Software development needs a Campfire
You will always want the best developers. Or at least those more adequate to your company. They won’t be in your city. The world has 7 billion of people, and each one can have good reasons to not reallocate or travel daily. Forcing it to do it will result in more costs and dissatisfaction with the moving. But don’t get me wrong: someone isn’t accommodated just for deciding to not leave friends.
Limitations. At least geographical distance is not one. We are on the 21st century.
Hiring remote doesn’t necessarily mean closing a deal with Indonesians (but would probably add a lot in culture); a remote employee can be in a close city or even in the peripheral area of the same one. Because, definitely, developers don’t need to be in the same office to do their job
Campfire doesn’t have any witchcraft. It’s just a chat. People send messages that other team members can read. With a differential: not every message needs to be read instantly. When you feel that this is needed, you can use… instant messaging (like Google Talk or Skype), which keep working as always. But what kind of message would you send in a company’s (or team’s) chat? The same sentences said out loud in the office’s room: “Guys, do you know any lib for authorizations compatible with Rails 4.1?”, “I’m using rbenv, but Ruby 2.1 isn’t properly loading with the project”, “What do you think of the design of this autocomplete” or “We can’t send user’s password by e-mail? Can we find any alternative without leaving the page?”. All of them are part of features that a developer could do alone (with or without Google’s help), but why not share?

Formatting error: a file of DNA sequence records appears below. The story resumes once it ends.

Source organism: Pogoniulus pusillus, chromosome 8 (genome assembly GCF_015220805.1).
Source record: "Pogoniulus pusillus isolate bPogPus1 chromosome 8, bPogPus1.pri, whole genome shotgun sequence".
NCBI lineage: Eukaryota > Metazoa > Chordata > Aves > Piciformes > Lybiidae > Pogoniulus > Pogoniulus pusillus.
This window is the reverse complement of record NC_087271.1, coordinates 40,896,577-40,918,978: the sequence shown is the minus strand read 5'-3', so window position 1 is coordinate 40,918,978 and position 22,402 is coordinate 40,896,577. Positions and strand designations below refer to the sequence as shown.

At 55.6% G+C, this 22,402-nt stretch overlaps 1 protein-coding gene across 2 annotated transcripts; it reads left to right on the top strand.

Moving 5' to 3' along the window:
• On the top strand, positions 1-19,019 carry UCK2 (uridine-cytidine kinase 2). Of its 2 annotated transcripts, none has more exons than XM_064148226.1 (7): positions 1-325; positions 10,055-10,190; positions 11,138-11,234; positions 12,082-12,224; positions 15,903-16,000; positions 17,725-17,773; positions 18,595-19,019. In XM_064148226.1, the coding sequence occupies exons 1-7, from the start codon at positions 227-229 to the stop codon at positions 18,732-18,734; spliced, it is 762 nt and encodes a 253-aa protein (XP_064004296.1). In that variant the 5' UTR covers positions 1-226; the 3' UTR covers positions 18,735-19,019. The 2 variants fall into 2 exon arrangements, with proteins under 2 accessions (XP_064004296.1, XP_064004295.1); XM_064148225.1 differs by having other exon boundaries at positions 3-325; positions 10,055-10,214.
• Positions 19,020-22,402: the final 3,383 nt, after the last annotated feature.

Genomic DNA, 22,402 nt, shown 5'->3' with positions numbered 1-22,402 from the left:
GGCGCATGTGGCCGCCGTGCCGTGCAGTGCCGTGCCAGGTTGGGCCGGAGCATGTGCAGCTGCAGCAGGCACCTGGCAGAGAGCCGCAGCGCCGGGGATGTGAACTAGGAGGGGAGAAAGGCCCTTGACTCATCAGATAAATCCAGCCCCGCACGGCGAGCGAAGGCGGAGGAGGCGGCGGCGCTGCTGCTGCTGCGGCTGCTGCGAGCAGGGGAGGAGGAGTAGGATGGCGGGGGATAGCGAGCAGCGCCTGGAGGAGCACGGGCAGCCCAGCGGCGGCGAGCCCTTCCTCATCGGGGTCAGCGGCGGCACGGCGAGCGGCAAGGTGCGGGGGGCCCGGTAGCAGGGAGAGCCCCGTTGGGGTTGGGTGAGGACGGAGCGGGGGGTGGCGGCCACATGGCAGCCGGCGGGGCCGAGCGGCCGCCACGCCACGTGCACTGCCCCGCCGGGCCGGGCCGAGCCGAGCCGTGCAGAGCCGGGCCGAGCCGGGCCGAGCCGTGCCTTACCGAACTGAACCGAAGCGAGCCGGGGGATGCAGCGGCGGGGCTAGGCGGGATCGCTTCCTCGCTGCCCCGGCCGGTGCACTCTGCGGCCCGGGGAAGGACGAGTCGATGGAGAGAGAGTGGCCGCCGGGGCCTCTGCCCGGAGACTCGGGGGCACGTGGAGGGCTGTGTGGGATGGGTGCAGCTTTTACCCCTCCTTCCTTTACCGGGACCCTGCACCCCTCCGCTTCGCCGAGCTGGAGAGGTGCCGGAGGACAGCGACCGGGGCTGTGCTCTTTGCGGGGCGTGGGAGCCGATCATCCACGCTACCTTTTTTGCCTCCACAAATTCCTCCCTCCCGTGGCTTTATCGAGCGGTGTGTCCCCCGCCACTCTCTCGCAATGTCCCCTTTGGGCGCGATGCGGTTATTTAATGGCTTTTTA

As any workroom, not everything is about work. The Campfire room is free to talk about the movie watched in the weekend, an article being shared on Twitter or the last video from Freddie Wong. This kind of action will bring the office to anyone distant to it.
A concern to those trying this method is about communication. Although is a really important worry, cannot be a reason to prevent its use. Working physically remote won’t stop - or increase - communication problems, but will make them clearer. Given the both sides of the coin, you can use this to fix existing problems. A person pushing a feature after its estimate without getting help shows someone without pro activity. Being in the same site, he can argue the problem was “demonstrated”; remote, it must be directly reported.
And remember about necessity of instantly reading each message? It will give you a bonus: having a lot of people in the same room will force you to scan messages from those not working directly with you. This process will stand to, in a future point, remember yourself that someone knows something about a given problem that you are having. Will stand to know what happens in the company. In a way that working in site wouldn’t allow you. This will give the flexibility to do your job outside of office’s schedule and even attending to some courses.
But one of the challenges of working with Campfire is using it in the same room (that with four walls). What should be spoken and what goes as text? Each company can find the better solution for itself, but one simple and interesting use is: needs to be heard or can be interesting to someone else? Campfire. Is immediate? Skip instant messaging and poke your co-worker. You will see satisfaction and more concentration in the team.